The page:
Cummins’ 'Gateway' to Shrinking its Environmental Footprint
Reid Crandall knew he had just five minutes to make his case and five minutes for questions to explain to a panel of 10 judges why Cummins needs a system that enhances industrial cooling towers by reducing water and energy usage.
It was just enough time, however, for Crandall and the BBC Pump and Equipment Co. Inc. of Indianapolis, Indiana, to take home top-honors at the first Cummins U.S. Innovation Gateway in Columbus, Indiana, earlier this week.
“I’ve never been a part of something quite like this,” said Crandall, Commercial/Industrial Sales Engineer at BBC. “I’ve worked with a lot of companies, but not many are trying to solve problems they don’t even know they have yet.”
EVERYONE’S A WINNER
There was no time for day-dreaming at the fast paced competition, which is something like those reality television shows where entrepreneurs pitch their best ideas in just a few minutes to a panel of business luminaries, hoping one will invest in them.
Only in this case, businesses and entrepreneurs pitched their ideas to help Cummins meet its environmental goals around water, waste, and energy. It’s also different in that all nine finalists in the Gateway competition could possibly end up working with Cummins to test their ideas.
“Everyone’s a winner in their own right,” said Denis Ford, International Sourcing Leader, who served as the master of ceremonies for the event. “There are no ‘last places.’”
Ford played a key role in the successful development and implementation of the Gateway concept in the United Kingdom, which sourcing leaders now hope to take to other Cummins’ locations around the world. Columbus was the first stop on that journey.
In the weeks leading up to the competition, Cummins received 66 proposals from companies large and small to reduce the water and energy it uses and the waste it produces. Those were narrowed down to the nine finalists who got a chance to make their 10-minute pitch in person April 8 at the Gateway’s Finalist Day.
SOME OF THE IDEAS
The ideas that made it all the way to the finals included re-purposing carbon-containing waste into sustainable energy and chemicals, employing reverse osmosis to reuse the most challenging industrial waste water, and applying advanced analytics to connect building and manufacturing systems to business results.
The latter idea was submitted by a company called Building Clarity and SAS, which won runner-up honors in the competition.
The judges included five Cummins leaders, as well as sustainability experts from Purdue University, Indiana University and representatives from the U.S. Department of Energy and the Mid-States Minority Supplier Development Council.
Marcela Navarro, CEO of Project X Global, an international effort to shift industries to more sustainable sourcing, also served as a judge. She worked with Ford’s team to develop the Gateway concept and said after the competition she believes similar events would work at Cummins locations around the world.
“We are committed to action,” she said.
Brian Mormino, Cummins’ Executive Director of Worldwide Environmental Strategy and Compliance, said the event produces the kind of innovative ideas and partnerships the company needs to fulfill its mission of “Making people’s lives better by powering a more prosperous world.”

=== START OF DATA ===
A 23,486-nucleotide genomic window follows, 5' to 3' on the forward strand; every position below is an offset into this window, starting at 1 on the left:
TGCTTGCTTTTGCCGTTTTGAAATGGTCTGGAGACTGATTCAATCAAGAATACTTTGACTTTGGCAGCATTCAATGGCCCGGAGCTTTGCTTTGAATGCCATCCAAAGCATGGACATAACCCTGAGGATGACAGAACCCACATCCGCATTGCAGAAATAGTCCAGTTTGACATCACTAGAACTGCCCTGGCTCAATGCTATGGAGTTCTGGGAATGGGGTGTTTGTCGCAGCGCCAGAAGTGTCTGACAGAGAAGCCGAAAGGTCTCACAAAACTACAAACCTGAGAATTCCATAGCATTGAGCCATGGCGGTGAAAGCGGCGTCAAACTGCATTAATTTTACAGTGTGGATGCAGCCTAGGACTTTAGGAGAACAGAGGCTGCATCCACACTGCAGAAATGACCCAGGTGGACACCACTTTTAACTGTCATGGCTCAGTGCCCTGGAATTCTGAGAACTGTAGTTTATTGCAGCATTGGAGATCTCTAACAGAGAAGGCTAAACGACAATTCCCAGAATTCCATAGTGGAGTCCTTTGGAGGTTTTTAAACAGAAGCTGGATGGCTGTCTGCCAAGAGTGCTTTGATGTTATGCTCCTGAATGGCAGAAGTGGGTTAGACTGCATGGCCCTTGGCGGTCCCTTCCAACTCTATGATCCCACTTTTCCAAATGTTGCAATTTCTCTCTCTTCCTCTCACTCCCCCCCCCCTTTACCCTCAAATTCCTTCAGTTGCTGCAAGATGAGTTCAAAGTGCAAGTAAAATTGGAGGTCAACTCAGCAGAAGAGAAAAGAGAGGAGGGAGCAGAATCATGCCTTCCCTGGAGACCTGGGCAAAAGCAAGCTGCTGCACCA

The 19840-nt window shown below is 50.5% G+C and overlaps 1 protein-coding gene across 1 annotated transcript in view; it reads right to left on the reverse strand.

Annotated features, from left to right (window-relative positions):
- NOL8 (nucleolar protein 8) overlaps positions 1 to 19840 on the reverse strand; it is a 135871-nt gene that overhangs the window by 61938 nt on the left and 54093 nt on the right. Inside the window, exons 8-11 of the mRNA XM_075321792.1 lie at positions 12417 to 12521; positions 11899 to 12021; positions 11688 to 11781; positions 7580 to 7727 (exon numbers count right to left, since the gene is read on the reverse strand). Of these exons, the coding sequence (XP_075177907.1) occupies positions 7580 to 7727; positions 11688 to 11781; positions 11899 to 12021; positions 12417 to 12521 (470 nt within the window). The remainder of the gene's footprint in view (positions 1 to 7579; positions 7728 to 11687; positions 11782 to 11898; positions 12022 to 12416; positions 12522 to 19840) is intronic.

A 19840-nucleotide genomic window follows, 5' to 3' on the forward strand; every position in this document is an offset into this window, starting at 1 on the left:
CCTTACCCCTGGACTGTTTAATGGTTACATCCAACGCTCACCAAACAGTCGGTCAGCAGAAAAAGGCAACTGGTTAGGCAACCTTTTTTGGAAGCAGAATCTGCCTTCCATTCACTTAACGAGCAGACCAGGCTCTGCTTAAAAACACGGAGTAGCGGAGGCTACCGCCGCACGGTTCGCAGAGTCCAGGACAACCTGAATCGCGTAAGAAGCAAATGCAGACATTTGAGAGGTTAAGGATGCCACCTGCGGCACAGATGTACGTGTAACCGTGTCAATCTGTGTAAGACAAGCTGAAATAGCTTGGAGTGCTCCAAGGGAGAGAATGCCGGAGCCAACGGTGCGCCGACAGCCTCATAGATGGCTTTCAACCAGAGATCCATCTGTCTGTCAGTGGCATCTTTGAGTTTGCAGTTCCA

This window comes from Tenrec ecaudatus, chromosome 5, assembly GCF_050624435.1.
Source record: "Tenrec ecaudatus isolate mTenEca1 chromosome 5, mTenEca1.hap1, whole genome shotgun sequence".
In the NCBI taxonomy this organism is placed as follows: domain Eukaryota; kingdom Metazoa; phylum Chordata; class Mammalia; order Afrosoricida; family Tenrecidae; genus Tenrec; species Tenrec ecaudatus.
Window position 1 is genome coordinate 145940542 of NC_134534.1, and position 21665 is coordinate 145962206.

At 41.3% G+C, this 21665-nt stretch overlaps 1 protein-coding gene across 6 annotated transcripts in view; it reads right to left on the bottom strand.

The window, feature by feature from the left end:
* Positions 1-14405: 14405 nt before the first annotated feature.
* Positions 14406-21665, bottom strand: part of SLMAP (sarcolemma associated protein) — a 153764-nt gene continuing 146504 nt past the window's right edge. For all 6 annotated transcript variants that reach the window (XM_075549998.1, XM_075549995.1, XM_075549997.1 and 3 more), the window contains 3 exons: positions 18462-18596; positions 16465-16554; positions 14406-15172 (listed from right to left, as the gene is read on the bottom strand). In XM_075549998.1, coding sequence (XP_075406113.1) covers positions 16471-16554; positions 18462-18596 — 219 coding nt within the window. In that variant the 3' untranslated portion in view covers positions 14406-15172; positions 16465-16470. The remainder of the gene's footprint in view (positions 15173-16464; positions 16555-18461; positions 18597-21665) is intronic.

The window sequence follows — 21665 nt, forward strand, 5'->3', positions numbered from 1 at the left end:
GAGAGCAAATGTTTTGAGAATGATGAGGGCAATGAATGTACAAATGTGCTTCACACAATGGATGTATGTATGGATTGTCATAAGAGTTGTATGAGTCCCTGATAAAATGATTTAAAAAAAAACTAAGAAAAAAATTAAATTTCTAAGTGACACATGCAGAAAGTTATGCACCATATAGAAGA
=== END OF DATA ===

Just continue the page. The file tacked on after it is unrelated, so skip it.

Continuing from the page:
“Prosperity," he said, "requires a healthy planet.”
Here's a brief look at the nine finalists at the Cummins U.S. Innovation Gateway:
Automotive Insight: Proposed using a nano -fluid called Tool-X as a super lubricant for industrial uses, extending the life of cutting devices.
BBC Pump and Equipment Co., Inc.: Proposed enhancing cooling tower operations to reduce water and energy usage.
Building Clarity and SAS: Proposed applying advanced analytics to connect building and manufacturing systems to business results.
CrossTek: Proposed using a robust reverse osmosis solution for reusing the most challenging industrial waste water.
enVerde LLC: Proposed re-purposing waste containing carbon into clean, sustainable energy and chemicals.
EPS – Engineered Packaging Systems: Proposed using recycled pulp to reduce packaging material.
Immersion4: Proposed using a specialized fluid for computer cooling that can be done without water or greenhouse gas emissions.
RPG Energy Group: Proposed the installation of floating solar arrays to take advantage of under-utilized space to create power.
TORO Sustainable HVAC: Proposed a new business model where cooling is sold as a service, eliminating the first cost of purchase for heating, ventilation and air conditioning equipment.
Here are the judges at the Cummins U.S. Innovation Gateway:
Morgan Andreae, Executive Director of the Cummins Growth Office
Mark Dhennin, Cummins’ Director – Energy & Environment
Jim Gruwell, Executive Director – Strategic Purchasing at Cummins
Helena Hutton, Cummins’ Director – Global Diversity Procurement
Laura Jones, GIS Facilities Functional Excellence Manager at Cummins
Eli Levine, Advanced Manufacturing Office Leader – U.S. Department of Energy
Carolyn Mosby – President and CEO of the Mid-States Minority Supplier Development Council
Marcela Navarro, CEO and Co-Founder of Project X Global
Dr. John W. Sutherland, Professional and Fehsenfeld Family Head of Environmental and Ecological Engineering at Purdue University
Jason Whitney, Indiana University Research and Technology Corporation Manager of Strategic Partnerships